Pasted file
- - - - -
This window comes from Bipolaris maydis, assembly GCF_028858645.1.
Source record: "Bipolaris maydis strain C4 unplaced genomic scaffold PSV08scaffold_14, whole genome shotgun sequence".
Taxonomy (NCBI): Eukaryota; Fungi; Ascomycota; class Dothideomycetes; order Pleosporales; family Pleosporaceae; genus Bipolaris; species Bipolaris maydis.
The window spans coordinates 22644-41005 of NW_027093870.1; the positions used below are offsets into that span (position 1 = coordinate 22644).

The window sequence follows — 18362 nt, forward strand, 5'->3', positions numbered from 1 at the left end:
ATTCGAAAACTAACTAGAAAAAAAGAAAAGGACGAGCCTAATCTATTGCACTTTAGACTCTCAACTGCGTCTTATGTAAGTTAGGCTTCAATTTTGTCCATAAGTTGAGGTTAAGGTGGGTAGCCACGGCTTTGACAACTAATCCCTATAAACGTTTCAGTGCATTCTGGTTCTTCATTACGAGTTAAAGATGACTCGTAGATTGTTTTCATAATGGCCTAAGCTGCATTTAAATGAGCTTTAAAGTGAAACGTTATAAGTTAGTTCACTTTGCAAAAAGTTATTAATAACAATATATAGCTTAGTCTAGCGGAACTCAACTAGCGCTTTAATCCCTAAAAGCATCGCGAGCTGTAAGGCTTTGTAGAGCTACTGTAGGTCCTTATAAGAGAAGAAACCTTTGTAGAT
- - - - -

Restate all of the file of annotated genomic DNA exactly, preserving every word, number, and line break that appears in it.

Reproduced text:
This window comes from Bipolaris maydis, assembly GCF_028858645.1.
Source record: "Bipolaris maydis strain C4 unplaced genomic scaffold PSV08scaffold_14, whole genome shotgun sequence".
Taxonomy (NCBI): Eukaryota; Fungi; Ascomycota; class Dothideomycetes; order Pleosporales; family Pleosporaceae; genus Bipolaris; species Bipolaris maydis.
The window spans coordinates 22644-41005 of NW_027093870.1; the positions used below are offsets into that span (position 1 = coordinate 22644).

The window sequence follows — 18362 nt, forward strand, 5'->3', positions numbered from 1 at the left end:
ATTCGAAAACTAACTAGAAAAAAAGAAAAGGACGAGCCTAATCTATTGCACTTTAGACTCTCAACTGCGTCTTATGTAAGTTAGGCTTCAATTTTGTCCATAAGTTGAGGTTAAGGTGGGTAGCCACGGCTTTGACAACTAATCCCTATAAACGTTTCAGTGCATTCTGGTTCTTCATTACGAGTTAAAGATGACTCGTAGATTGTTTTCATAATGGCCTAAGCTGCATTTAAATGAGCTTTAAAGTGAAACGTTATAAGTTAGTTCACTTTGCAAAAAGTTATTAATAACAATATATAGCTTAGTCTAGCGGAACTCAACTAGCGCTTTAATCCCTAAAAGCATCGCGAGCTGTAAGGCTTTGTAGAGCTACTGTAGGTCCTTATAAGAGAAGAAACCTTTGTAGAT